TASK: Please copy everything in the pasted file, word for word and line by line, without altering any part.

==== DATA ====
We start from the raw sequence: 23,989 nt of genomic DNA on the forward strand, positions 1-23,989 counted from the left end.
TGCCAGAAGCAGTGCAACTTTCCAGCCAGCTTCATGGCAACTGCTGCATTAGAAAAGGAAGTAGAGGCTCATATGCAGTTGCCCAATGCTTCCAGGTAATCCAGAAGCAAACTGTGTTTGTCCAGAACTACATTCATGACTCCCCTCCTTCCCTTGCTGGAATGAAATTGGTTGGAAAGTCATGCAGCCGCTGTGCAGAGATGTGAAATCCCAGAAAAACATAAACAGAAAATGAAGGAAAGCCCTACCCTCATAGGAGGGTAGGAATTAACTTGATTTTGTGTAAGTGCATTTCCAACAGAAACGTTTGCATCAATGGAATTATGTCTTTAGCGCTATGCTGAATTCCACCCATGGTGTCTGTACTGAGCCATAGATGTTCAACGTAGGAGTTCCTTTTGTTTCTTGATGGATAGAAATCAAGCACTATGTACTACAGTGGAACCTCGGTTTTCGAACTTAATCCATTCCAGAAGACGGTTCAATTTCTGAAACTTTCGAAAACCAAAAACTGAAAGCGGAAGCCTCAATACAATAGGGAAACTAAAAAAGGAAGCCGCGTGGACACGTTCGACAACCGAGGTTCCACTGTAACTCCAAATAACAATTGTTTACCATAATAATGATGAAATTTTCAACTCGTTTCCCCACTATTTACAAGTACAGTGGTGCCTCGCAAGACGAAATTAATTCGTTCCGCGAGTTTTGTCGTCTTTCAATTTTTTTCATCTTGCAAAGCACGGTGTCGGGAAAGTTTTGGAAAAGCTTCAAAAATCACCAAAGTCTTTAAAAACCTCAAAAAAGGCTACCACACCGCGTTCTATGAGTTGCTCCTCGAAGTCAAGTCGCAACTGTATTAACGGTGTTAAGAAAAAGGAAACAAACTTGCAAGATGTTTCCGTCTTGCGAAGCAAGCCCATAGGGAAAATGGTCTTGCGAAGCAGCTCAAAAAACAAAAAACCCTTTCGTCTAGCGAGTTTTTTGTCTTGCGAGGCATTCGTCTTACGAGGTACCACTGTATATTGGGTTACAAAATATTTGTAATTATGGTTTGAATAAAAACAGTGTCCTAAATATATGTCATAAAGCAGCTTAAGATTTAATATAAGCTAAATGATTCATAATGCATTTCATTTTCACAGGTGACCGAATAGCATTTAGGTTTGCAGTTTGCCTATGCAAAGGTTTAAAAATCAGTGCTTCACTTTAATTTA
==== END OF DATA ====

We start from the raw sequence: 23,989 nt of genomic DNA on the forward strand, positions 1-23,989 counted from the left end.
TGCCAGAAGCAGTGCAACTTTCCAGCCAGCTTCATGGCAACTGCTGCATTAGAAAAGGAAGTAGAGGCTCATATGCAGTTGCCCAATGCTTCCAGGTAATCCAGAAGCAAACTGTGTTTGTCCAGAACTACATTCATGACTCCCCTCCTTCCCTTGCTGGAATGAAATTGGTTGGAAAGTCATGCAGCCGCTGTGCAGAGATGTGAAATCCCAGAAAAACATAAACAGAAAATGAAGGAAAGCCCTACCCTCATAGGAGGGTAGGAATTAACTTGATTTTGTGTAAGTGCATTTCCAACAGAAACGTTTGCATCAATGGAATTATGTCTTTAGCGCTATGCTGAATTCCACCCATGGTGTCTGTACTGAGCCATAGATGTTCAACGTAGGAGTTCCTTTTGTTTCTTGATGGATAGAAATCAAGCACTATGTACTACAGTGGAACCTCGGTTTTCGAACTTAATCCATTCCAGAAGACGGTTCAATTTCTGAAACTTTCGAAAACCAAAAACTGAAAGCGGAAGCCTCAATACAATAGGGAAACTAAAAAAGGAAGCCGCGTGGACACGTTCGACAACCGAGGTTCCACTGTAACTCCAAATAACAATTGTTTACCATAATAATGATGAAATTTTCAACTCGTTTCCCCACTATTTACAAGTACAGTGGTGCCTCGCAAGACGAAATTAATTCGTTCCGCGAGTTTTGTCGTCTTTCAATTTTTTTCATCTTGCAAAGCACGGTGTCGGGAAAGTTTTGGAAAAGCTTCAAAAATCACCAAAGTCTTTAAAAACCTCAAAAAAGGCTACCACACCGCGTTCTATGAGTTGCTCCTCGAAGTCAAGTCGCAACTGTATTAACGGTGTTAAGAAAAAGGAAACAAACTTGCAAGATGTTTCCGTCTTGCGAAGCAAGCCCATAGGGAAAATGGTCTTGCGAAGCAGCTCAAAAAACAAAAAACCCTTTCGTCTAGCGAGTTTTTTGTCTTGCGAGGCATTCGTCTTACGAGGTACCACTGTATATTGGGTTACAAAATATTTGTAATTATGGTTTGAATAAAAACAGTGTCCTAAATATATGTCATAAAGCAGCTTAAGATTTAATATAAGCTAAATGATTCATAATGCATTTCATTTTCACAGGTGACCGAATAGCATTTAGGTTTGCAGTTTGCCTATGCAAAGGTTTAAAAATCAGTGCTTCACTTTAATTTA